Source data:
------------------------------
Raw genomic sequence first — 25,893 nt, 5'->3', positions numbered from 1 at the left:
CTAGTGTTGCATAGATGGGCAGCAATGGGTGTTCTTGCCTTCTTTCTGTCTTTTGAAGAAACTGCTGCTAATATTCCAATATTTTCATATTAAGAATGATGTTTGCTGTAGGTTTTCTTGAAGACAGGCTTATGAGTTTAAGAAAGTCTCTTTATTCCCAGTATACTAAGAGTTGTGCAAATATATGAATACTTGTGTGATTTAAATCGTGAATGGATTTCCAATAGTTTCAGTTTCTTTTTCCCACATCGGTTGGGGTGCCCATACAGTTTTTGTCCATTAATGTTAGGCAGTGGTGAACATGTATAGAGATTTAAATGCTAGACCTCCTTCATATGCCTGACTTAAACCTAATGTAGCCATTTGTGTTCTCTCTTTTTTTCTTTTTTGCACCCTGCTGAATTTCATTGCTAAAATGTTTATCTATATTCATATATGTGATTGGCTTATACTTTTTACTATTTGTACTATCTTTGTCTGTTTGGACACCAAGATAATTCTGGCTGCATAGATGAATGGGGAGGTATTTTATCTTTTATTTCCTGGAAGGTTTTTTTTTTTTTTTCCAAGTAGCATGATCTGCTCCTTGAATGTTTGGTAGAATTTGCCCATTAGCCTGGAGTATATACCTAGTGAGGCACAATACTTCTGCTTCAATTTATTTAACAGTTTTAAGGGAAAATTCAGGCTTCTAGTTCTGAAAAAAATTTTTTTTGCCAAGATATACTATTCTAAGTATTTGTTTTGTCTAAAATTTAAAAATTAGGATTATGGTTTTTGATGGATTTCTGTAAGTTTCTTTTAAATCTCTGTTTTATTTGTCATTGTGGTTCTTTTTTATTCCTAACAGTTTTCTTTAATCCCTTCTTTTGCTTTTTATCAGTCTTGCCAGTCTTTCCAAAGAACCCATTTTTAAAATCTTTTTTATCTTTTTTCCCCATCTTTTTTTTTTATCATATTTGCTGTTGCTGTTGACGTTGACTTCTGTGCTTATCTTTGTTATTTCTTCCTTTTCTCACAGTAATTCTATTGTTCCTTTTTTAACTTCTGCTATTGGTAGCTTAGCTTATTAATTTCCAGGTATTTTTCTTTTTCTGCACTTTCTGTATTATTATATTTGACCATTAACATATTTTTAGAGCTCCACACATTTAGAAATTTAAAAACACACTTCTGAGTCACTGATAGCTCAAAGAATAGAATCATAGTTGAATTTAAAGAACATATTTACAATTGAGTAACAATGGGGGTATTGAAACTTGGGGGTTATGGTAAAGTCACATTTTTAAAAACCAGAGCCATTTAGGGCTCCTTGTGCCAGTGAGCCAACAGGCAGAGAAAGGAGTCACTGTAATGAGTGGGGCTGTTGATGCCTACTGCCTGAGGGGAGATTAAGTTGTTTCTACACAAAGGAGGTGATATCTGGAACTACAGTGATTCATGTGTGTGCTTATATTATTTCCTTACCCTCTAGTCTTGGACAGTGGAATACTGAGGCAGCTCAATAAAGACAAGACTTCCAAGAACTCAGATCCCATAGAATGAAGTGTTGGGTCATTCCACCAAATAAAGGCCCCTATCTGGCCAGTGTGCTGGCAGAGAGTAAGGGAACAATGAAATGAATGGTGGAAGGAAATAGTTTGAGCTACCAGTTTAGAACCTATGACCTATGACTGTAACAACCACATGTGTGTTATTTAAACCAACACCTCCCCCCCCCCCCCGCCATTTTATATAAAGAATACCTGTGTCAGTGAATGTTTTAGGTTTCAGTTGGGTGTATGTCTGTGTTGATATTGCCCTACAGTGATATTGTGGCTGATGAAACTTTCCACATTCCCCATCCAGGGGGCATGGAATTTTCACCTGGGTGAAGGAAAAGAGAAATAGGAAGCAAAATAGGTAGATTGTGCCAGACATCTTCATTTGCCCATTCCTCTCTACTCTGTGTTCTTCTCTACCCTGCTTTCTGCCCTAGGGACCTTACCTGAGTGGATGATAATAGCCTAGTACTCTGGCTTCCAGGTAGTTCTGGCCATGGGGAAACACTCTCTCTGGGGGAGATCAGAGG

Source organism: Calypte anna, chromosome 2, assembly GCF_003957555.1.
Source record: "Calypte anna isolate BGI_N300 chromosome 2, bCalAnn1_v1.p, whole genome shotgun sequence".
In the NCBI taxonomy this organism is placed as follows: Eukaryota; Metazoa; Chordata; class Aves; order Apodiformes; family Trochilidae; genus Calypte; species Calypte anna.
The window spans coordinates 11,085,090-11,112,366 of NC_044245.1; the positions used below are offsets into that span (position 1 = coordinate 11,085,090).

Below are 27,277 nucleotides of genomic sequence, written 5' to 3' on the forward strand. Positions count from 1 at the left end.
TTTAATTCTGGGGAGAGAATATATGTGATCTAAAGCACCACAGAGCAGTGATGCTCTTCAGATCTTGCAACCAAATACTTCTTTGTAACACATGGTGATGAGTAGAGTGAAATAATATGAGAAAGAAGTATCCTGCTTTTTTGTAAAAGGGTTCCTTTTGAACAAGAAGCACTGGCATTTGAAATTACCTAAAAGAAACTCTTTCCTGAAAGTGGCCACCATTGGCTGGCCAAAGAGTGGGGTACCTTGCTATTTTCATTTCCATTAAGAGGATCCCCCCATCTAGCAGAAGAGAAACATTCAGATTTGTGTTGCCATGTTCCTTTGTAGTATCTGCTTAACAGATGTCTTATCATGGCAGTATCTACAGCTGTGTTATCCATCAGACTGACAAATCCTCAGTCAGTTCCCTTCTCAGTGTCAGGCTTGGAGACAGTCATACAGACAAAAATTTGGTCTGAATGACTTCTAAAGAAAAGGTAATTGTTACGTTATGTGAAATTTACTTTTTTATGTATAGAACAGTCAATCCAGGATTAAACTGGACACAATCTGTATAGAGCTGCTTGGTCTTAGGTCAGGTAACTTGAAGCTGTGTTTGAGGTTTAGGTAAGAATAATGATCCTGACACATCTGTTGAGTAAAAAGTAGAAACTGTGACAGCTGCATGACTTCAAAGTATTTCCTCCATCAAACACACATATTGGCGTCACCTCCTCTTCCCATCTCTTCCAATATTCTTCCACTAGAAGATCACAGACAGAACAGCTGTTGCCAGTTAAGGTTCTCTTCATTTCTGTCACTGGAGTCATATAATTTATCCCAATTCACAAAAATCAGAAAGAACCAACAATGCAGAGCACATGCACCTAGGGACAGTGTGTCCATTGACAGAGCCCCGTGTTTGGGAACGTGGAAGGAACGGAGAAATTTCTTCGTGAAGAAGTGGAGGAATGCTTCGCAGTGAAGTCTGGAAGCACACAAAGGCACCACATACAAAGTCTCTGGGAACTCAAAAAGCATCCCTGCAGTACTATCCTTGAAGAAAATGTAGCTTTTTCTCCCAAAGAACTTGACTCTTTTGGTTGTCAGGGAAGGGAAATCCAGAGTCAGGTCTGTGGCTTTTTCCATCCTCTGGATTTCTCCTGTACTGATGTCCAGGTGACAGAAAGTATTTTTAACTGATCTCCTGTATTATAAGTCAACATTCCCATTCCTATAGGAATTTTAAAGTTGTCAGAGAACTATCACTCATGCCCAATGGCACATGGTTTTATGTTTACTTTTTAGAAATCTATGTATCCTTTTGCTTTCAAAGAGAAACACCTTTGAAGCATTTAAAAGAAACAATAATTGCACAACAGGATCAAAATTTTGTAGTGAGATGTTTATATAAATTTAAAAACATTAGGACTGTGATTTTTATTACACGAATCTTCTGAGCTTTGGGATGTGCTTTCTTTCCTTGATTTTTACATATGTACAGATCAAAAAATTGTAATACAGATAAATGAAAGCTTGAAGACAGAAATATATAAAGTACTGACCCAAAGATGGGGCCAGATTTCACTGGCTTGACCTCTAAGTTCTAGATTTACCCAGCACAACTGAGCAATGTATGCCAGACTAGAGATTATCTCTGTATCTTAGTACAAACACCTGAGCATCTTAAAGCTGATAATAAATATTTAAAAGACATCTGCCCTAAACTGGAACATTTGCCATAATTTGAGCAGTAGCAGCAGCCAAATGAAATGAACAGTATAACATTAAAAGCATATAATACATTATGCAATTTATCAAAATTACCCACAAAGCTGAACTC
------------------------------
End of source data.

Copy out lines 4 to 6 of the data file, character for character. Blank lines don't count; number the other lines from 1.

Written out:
Source record: "Calypte anna isolate BGI_N300 chromosome 2, bCalAnn1_v1.p, whole genome shotgun sequence".
In the NCBI taxonomy this organism is placed as follows: Eukaryota; Metazoa; Chordata; class Aves; order Apodiformes; family Trochilidae; genus Calypte; species Calypte anna.
The window spans coordinates 11,085,090-11,112,366 of NC_044245.1; the positions used below are offsets into that span (position 1 = coordinate 11,085,090).